Tree in Chizarira National Park…

I took a photo of this tree (mid-day) on my way to Mucheni Gorge in Chizarira National Park.

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And then again, on the way out:

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The escarpment (the blue hills behind this tree) at Chizarira National Park overlooks the Zambezi Valley – Mucheni gorge camp, perched right on the edge.

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Somewhere, right down there, is the tree! (Im glad I had a vehicle to get me up this escarpment!)

Please click here if you wish to see where Mucheni Gorge and Chizarira is: Chizarira National Park

 

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Maabwe Bay

Imagine waking up to this view every day?

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This is Maabwe Bay on the Zambezi River.

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The owners have developed the area, and are selling off a limited number of units (13) with similar views. Owners can then buy outright, or share with two or three others.

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Just at the corner of the first bend, is a house site…oh man, I am SO tempted. Imagine spending the cold, cold Johannesburg winters here, knowing your house is maintained for the rest of the year? Spending time at the Zambezi of old.

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I took the above photo standing on the house site, the Zambezi river at my back. What I love so much about Maabwe Bay, is that its pristine, and the owners hope to keep it like that as much as possible – with natural vegetation, rocks etc.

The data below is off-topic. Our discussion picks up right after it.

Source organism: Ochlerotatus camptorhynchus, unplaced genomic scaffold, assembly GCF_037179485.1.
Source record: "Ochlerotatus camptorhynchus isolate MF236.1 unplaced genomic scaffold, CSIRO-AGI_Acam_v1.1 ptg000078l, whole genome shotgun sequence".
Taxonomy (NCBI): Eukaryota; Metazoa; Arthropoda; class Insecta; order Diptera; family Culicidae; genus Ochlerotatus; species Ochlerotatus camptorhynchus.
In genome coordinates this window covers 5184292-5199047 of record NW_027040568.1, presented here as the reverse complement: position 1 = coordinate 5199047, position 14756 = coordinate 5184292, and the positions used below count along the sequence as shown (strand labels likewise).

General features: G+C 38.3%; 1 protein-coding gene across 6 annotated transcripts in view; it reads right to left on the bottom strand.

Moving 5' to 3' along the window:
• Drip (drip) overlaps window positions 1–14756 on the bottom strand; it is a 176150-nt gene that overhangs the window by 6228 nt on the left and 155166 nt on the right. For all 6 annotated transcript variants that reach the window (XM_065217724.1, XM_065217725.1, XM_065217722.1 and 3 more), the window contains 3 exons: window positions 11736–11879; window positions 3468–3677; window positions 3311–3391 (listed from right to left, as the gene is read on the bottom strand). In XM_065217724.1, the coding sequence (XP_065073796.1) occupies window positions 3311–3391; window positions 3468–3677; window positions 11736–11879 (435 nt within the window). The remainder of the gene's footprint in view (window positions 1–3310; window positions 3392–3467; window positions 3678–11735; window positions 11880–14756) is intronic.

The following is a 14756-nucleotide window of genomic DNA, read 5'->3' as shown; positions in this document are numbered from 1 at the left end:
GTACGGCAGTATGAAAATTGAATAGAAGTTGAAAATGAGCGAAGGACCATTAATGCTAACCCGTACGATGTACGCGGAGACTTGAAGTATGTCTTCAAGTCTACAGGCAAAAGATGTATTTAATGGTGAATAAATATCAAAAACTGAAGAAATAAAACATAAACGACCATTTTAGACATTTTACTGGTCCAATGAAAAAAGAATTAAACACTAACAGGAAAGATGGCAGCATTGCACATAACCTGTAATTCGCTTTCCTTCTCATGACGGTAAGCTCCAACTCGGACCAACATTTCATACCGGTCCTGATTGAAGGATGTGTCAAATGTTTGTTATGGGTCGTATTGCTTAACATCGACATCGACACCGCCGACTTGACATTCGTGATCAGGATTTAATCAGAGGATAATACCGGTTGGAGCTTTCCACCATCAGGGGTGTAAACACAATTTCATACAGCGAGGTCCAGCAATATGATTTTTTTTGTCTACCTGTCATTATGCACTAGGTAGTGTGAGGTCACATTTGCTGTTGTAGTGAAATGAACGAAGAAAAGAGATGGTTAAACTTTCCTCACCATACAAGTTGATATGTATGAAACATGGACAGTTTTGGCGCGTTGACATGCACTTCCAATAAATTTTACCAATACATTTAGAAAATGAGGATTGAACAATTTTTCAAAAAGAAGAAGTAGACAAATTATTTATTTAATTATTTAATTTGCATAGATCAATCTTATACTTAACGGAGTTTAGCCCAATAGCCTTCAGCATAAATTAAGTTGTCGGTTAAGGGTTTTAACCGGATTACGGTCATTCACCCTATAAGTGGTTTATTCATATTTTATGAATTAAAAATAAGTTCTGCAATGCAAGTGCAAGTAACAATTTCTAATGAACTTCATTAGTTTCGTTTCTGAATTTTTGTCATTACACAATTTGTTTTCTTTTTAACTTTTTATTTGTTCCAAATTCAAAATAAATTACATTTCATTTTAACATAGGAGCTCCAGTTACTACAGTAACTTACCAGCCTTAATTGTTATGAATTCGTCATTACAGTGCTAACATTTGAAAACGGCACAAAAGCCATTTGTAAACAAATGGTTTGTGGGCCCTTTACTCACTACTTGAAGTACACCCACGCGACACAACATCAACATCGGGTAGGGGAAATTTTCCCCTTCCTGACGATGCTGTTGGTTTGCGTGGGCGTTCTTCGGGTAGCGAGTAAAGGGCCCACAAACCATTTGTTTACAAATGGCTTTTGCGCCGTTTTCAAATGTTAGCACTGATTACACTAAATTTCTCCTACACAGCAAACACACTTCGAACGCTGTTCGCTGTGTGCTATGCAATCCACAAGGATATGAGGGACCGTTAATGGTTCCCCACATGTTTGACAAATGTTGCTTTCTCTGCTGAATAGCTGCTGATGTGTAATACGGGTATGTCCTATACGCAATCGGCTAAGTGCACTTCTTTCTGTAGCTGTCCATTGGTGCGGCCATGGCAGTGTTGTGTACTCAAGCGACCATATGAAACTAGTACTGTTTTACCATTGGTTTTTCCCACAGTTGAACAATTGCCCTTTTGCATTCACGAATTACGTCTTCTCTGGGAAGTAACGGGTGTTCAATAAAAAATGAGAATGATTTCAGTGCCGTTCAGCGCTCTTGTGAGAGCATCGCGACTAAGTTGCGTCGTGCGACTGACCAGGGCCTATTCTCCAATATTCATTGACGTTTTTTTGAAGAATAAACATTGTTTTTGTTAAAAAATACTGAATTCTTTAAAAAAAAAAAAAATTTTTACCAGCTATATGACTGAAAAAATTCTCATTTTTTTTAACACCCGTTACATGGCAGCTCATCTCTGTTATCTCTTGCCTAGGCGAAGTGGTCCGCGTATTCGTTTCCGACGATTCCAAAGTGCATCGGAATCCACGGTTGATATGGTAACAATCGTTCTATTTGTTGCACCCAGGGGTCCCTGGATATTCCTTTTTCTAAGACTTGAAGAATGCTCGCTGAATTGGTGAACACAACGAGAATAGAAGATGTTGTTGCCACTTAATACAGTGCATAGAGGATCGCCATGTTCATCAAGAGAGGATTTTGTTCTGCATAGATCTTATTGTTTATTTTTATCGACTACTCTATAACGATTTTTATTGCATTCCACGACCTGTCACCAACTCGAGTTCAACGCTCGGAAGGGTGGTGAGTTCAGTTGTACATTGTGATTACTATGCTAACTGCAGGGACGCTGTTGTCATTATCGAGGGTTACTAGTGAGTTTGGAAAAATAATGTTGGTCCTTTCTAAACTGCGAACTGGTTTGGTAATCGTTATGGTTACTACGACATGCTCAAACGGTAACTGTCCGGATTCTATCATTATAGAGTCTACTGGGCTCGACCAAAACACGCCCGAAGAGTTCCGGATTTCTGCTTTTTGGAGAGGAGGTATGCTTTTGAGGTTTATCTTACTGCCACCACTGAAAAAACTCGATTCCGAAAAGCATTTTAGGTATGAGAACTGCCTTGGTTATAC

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To the left of this road, I was told is a house site suitable for an “off the grid” existence. For me, the draw card is “solitude!” Imagine waking to the fish-eagle early morning wake up call, with no sounds of humans!!!

Luckily there are no crazy building restrictions on the Zambezi and the owners of the company who hold the lease to Maabwe Bay, are allowing a variety of building styles – although they want all the development to blend in as much as possible with the environment.

 

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And Mopane trees… How I love them!

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I took this photo from the driveway of the first member of this exclusive “Zambezi Time-share.”

Maabwe is on Facebook – click here to check it out and if you want to find out exactly where it is, click on this link to google maps Maabwe Bay

African Road-trip…

I recently drove to Mana Pools via Kariba! Generally, our main roads in Zimbabwe are good; wide tar with few potholes. Once off them, its just pot-luck!

Leaving Bulawayo, we drove behind this poor chap, perched right on top of the bus. I’ve seen many things up there, including household furniture, maize bags, scotch-carts and once, a donkey.

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Taken through the windscreen, this photo (above) is the  approach to Maabwe fishing camp. It was taken through the windscreen because outside, the temperature was about 40 degrees C!!!

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I didn’t recognise the road in the above photo, because the last time we drove on it, we could hardly make out where exactly the road was! I certainly couldn’t bomb along at the speed I did this time.

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Still in the Zambezi Valley, this is the road to Chizarira. The going was slow and the tsetse flies murder, if I opened the window. I spent the night up there, on the escarpment.

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This slide-show displays photos I took while on the long drive to Kariba.

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Coming off the escarpment into the Zambezi valley again, I could feel the heat each time I opened the window.

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There is something about technology – the scar on the African landscape. These are the power-lines that carry electricity from Kariba hydro-electric power station and the maintenance road that runs along it.

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And yet on the way to Mana Pools the road builders just couldn’t bear to cut the baobab trees down – instead the road goes around them…

 

 

Strangler fig…